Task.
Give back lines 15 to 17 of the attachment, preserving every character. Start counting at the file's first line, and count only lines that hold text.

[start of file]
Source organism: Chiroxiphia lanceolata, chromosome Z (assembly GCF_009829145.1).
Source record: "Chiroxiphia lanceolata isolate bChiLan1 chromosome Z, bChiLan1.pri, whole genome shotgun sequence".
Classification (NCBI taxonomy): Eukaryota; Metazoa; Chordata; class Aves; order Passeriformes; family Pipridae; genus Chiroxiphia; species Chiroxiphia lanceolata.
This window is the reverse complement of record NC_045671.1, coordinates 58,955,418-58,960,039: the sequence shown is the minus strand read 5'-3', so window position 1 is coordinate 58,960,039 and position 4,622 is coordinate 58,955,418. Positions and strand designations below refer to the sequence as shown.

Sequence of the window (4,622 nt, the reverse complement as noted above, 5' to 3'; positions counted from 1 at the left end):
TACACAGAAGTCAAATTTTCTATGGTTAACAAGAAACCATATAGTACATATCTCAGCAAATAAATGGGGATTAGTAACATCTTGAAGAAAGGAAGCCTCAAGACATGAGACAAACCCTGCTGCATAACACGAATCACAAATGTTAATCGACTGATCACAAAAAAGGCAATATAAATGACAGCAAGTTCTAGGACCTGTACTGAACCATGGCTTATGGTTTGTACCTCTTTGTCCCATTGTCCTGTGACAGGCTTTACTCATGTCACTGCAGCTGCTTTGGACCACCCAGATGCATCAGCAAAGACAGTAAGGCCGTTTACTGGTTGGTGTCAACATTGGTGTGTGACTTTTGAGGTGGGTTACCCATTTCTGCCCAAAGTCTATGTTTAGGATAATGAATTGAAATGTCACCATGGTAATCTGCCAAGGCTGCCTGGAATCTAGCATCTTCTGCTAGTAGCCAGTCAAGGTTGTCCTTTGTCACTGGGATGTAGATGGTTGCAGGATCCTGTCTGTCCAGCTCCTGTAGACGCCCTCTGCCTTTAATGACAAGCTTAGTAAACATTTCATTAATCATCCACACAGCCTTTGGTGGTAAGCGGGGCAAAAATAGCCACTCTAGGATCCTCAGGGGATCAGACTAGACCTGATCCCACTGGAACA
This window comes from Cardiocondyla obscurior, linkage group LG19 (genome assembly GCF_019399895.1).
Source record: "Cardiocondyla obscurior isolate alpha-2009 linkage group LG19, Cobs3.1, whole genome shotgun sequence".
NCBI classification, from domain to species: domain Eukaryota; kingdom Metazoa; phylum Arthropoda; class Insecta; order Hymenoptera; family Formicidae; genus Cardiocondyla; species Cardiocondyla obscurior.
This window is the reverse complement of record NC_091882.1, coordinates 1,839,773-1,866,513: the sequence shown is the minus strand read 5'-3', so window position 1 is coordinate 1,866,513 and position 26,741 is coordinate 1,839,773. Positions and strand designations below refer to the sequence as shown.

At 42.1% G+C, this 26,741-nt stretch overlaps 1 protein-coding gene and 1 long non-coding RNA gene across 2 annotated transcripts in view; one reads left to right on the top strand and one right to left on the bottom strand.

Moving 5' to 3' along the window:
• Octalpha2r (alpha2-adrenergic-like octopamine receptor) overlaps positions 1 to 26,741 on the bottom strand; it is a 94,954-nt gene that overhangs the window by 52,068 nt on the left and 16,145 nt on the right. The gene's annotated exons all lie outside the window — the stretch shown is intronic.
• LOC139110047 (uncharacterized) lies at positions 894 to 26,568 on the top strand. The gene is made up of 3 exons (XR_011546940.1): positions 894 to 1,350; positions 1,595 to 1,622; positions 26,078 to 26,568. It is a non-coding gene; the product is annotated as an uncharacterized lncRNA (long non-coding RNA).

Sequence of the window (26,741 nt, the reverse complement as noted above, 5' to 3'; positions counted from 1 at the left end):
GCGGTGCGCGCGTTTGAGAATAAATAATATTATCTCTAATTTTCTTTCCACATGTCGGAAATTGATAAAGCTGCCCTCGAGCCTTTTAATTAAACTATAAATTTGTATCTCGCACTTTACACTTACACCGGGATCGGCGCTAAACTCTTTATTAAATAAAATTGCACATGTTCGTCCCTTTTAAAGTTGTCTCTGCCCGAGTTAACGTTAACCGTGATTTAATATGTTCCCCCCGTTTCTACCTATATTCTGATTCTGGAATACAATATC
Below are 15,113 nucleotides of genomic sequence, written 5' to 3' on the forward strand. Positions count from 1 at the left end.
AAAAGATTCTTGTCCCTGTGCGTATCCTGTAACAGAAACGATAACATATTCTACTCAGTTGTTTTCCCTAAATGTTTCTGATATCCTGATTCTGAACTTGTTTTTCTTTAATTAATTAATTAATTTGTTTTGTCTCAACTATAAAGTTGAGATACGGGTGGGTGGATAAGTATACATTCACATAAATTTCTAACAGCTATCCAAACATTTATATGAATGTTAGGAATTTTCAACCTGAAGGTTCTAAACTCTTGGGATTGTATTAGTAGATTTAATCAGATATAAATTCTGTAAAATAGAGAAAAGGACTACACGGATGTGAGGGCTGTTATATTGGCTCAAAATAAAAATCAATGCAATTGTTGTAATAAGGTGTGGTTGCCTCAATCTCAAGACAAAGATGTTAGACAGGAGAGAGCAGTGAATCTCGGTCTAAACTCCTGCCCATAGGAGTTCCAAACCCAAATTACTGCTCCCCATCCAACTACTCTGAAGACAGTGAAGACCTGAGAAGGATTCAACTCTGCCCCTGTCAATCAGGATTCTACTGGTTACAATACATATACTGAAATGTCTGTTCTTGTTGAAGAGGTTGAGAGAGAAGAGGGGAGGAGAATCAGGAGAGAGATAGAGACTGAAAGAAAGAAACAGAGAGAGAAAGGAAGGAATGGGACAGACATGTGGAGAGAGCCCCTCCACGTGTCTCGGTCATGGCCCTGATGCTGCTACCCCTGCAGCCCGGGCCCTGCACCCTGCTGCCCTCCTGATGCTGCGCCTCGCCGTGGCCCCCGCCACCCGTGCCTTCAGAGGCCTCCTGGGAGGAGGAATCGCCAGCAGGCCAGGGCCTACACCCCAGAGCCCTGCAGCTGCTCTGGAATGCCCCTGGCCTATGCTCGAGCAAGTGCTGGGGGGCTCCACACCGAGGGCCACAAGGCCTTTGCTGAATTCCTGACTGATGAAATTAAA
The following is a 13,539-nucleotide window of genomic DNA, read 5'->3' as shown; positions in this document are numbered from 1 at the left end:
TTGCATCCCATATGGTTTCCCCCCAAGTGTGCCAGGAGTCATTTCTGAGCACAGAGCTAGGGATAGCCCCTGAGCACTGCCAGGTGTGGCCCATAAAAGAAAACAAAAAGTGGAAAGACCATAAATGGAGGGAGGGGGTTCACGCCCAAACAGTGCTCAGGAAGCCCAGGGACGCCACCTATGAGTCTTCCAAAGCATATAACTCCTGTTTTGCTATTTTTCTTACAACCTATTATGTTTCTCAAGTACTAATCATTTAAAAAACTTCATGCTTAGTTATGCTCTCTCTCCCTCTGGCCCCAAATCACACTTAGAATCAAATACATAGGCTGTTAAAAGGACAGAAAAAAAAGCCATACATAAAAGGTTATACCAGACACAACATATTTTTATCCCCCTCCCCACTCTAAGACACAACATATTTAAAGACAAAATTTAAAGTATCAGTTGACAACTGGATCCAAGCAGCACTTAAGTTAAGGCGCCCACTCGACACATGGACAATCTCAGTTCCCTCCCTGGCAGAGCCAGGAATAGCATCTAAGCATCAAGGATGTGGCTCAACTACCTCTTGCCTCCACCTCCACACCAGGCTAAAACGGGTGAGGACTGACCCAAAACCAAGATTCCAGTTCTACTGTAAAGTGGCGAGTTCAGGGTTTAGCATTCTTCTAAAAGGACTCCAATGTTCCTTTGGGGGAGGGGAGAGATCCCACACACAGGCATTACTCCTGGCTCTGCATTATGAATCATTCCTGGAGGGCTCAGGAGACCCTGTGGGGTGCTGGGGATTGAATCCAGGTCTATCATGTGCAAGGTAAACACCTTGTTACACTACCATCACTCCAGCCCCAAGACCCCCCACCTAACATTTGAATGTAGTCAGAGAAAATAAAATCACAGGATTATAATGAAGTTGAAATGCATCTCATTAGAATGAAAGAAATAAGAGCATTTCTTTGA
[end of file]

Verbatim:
Sequence of the window (26,741 nt, the reverse complement as noted above, 5' to 3'; positions counted from 1 at the left end):
GCGGTGCGCGCGTTTGAGAATAAATAATATTATCTCTAATTTTCTTTCCACATGTCGGAAATTGATAAAGCTGCCCTCGAGCCTTTTAATTAAACTATAAATTTGTATCTCGCACTTTACACTTACACCGGGATCGGCGCTAAACTCTTTATTAAATAAAATTGCACATGTTCGTCCCTTTTAAAGTTGTCTCTGCCCGAGTTAACGTTAACCGTGATTTAATATGTTCCCCCCGTTTCTACCTATATTCTGATTCTGGAATACAATATC
Below are 15,113 nucleotides of genomic sequence, written 5' to 3' on the forward strand. Positions count from 1 at the left end.